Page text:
Malcolm Ogletree was sober for 16 months before he overdosed from fentanyl in February.
“He fought that demon every day,” his mother, Angie Ogletree said.
The man police say provided that fentanyl is charged with murder in the case, which went before Magistrate Court this week.
Whether Joshua Chad Evans, 32, of Dahlonega, is responsible for Ogletree’s death now could be decided by a jury after Magistrate Judge Andy Maddox determined Wednesday there was enough evidence to move the case forward.
Evans’ attorney, Jake Shapiro, asked Maddox to dismiss the felony murder charge.
The prosecuting attorney, Robert Gardner, said case law shows felony murder charges have been upheld in cases where the defendant gave drugs that caused another person’s death.
Felony murder is charged in Georgia when a person is accused of killing someone while commiting another felony, such as a possession of a schedule II drug with intent to distribute charge Evans also faces.
At the June 22 hearing, the question was whether probable cause existed to move the case forward.
Gainesville Police investigator Glenn Ewing was the only witness called at this early stage in the case, and he detailed what he found when he was called to the scene and the Facebook messages between the two that police obtained with a search warrant.
Ewing said he arrived at the Circle K on Candler Road early Feb. 14. Ogletree was pronounced dead when the coroner arrived that day but he had been in his truck in the parking lot for more than 24 hours, Ewing said. The autopsy showed his death was caused by intoxication from fentanyl.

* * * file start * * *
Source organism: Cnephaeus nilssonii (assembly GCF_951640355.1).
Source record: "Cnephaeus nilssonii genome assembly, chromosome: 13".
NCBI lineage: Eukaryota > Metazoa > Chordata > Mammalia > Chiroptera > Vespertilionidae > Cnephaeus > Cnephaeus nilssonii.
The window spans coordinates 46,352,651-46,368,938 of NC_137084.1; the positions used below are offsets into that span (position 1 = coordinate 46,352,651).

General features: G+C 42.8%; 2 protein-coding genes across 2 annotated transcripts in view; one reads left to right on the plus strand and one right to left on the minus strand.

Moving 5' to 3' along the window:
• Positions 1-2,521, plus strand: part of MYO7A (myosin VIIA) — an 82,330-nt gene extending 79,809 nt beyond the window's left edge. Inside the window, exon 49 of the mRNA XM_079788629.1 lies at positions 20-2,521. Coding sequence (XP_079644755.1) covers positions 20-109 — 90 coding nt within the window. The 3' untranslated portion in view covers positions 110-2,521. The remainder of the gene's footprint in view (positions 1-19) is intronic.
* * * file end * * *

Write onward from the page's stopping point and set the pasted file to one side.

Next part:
“The car actually sat and ran there so long it ran out of gas,” Ewing said.
Gainesville detectives reviewed Facebook messages that showed Evans planned to meet with Ogletree, 34, and sell him fentanyl on Feb. 12, hours before he overdosed and died.
“(Ogletree) said he hadn’t done anything in a long time, and he had been in rehab,” Ewing said, referring to the messages.
Evans told Ogletree he should only take a small amount, Ewing said. Ewing learned from talking with Ogletree’s parents and a friend that Ogletree had been a heroin user, Ewing said.
Messages indicate they arranged to meet up. They discussed meeting at the Waffle House and then the location moved to the intersection of Baker and Candler roads. Ogletree sent a message to Evans that that was him in the black truck. About 20 minutes after those messages, Ogletree texted Evans saying he “wanted more,” Ewing said. That was their last correspondence.
Victims who overdose on fentanyl often go into cardiac arrest, and the process doesn’t take long, Ewing said.
Ewing testified that an officer reviewing video from the Circle K of Ogletree in his car showed him alive with his car light on around 2 a.m. Feb. 13, a few hours after the planned exchange between Evans and Ogletree.
Shapiro argued the messages are not clear that the meetup at Candler and Baker roads happened. Even if the exchange occurred, it would not constitute a felony murder charge, he said, because the overdose occurred hours later.
“There is no evidence at all that any fentanyl that Evans possessed caused Ogletree’s death,” Shapiro said.
Gardner argued there was no indication Ogletree had contact with anyone other than Evans after their planned meet up.
After taking a recess to review the case, Maddox determined there was probable cause for both charges. The next step in the case would be a grand jury indictment.
Evans remains in jail without bond.
Angie Ogletree said her son had just gotten his truck two weeks before his death. He started a job about a month before doing steelwork at Hydro Extrusions in Gainesville. He had been to rehab before and had struggled with a heroin addiction.
“He had been an addict and was really struggling, but he had worked hard to get clean,” she said.